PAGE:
It must also be noted that the development of this technology in the Middle East has at times been restricted by the controlled use of internet bandwidth, particularly in the UAE, forcing video conference users to fork out large sums of money to connect over ISDN lines. This is a problem that has not been met by systems integrators and distributors in other traditionally more profitable markets such as Europe or North America.

It is safe to say that video conferencing is still in the early stages of development in the Middle East, but some vendors take exception to the claim that it is still a rather niche market.

The go-to-market journey of the product is one aspect that certainly support this point of view. Across the board there does not seem to be a hard and fast channel strategy for video conferencing in the Middle East.

What is clear though, is that the channel does a huge amount of legwork in finding leads and the implementation and servicing of these products.

With such cutting edge technology the vendor is often present but it is the channel, normally the distributor working in a multifaceted-role as a systems integrator and a reseller, which makes sure video conferencing solutions see the light of day or at least the light of the board room.

The channel make-up for video conferencing also often includes smaller outsourced contracts as part of the process, such as the employment of video technology specialists, room integrators or managed network providers.

This is also a product area where the smart channel player can look to ensure significant revenue from services over and above the call of installation. The products are supposedly simple to use, but the whole system often needs very careful integration with the company's infrastructure and of course this has to happen not just in one office but normally in at least one other.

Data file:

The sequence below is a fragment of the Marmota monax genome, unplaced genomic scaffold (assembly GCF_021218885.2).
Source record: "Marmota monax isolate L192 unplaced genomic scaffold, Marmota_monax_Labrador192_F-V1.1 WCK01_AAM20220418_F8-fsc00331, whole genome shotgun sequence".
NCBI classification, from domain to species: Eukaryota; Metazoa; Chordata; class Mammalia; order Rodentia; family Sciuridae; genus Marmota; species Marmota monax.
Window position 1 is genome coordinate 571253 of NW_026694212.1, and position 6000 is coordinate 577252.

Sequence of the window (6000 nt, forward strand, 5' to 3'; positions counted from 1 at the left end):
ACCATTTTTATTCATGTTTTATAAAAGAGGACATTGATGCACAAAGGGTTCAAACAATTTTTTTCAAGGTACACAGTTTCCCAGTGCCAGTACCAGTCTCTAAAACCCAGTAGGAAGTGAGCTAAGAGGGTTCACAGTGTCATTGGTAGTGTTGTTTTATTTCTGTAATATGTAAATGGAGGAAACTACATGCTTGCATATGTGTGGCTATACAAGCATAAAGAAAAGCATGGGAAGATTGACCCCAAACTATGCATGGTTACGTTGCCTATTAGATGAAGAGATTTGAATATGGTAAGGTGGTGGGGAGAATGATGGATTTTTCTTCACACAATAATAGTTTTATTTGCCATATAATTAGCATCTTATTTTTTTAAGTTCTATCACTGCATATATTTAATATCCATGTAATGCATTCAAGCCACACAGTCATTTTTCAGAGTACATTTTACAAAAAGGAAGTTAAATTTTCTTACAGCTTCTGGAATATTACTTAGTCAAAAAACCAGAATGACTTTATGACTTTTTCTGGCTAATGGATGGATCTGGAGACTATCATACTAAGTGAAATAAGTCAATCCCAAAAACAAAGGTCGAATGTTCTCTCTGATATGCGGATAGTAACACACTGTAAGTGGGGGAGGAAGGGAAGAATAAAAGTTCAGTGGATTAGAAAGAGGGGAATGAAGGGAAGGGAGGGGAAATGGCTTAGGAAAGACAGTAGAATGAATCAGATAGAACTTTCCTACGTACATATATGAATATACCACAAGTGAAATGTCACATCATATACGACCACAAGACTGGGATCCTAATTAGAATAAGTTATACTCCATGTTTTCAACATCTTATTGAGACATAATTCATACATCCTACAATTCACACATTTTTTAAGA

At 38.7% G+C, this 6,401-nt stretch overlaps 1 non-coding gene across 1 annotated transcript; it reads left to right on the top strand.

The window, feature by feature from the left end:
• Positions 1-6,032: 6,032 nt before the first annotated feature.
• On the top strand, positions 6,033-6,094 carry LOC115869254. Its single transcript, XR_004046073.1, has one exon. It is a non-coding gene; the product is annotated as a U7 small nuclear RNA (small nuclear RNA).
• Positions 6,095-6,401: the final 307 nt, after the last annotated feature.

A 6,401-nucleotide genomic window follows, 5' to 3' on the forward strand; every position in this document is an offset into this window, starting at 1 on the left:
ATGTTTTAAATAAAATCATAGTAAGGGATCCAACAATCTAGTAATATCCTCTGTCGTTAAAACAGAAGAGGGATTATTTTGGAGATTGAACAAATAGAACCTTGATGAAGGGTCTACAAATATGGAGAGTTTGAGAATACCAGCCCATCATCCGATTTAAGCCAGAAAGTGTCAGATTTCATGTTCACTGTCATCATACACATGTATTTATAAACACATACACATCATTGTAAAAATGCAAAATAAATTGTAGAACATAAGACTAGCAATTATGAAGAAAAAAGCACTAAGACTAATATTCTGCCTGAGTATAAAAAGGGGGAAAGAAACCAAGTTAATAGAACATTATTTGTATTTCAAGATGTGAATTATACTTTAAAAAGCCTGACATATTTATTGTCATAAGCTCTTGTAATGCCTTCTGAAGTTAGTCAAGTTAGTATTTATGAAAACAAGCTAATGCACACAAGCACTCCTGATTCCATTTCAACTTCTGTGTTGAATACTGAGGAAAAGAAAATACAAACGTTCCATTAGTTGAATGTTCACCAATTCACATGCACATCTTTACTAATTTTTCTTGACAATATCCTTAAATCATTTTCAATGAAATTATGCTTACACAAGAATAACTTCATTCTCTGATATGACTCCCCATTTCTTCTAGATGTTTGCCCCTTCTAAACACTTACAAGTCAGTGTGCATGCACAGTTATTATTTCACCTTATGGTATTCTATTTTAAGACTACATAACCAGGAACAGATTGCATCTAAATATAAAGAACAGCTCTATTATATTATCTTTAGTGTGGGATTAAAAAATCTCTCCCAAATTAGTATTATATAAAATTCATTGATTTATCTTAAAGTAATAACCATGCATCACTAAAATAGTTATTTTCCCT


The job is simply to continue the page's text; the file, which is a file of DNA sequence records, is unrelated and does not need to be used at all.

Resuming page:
Gone are the days of small flickering CRT screens or even LCD screens where the person on the other end of the line would often be seen calling out and gesticulating into the ether; ‘can you see me now?' Video conferencing technology has moved on and is now life-size, with huge plasma screens taking up the majority of one wall of the conference room.

The caller can be talking to not just one, two or three people, but they can be facing a small lecture theatre of colleagues.
This means the channel partner may also double as an interior designer and kit the room out with not only state of the art conferencing equipment but furniture and room specifications that, if implemented correctly, should mirror the room at the other end of the call and make the user feel their boss is sitting next to them.

The distributor must also promote awareness of the product to show potential clients why having a video conferencing solution will increase the efficiency of their business and promote the extra features such as in-call data sharing, that are available.

The channel partner may also double as an interior designer and kit the room out with not only state of the art conferencing equipment but furniture and all of the room specifications.

But perhaps the most important job that befalls the partner in this arena is to ensure that the product lives up to the client's high-expectations.

People have a preconception of how these products should work and it is the task of the partner to make sure the end-user gets what they pay for. So when a vendor is looking for a channel partner to help them deliver their solutions to the market it is important they choose a partner with the right skill-base and background to be able to provide all of these services.

Sony's Srinivasan says this is a market where channel partners must have a very specific knowledge base. "We broadly engage in business with AVIT systems integrators and technology providers, essentially people who have been in the business of designing and implementing audio-visual solutions," asserted Srinivasan.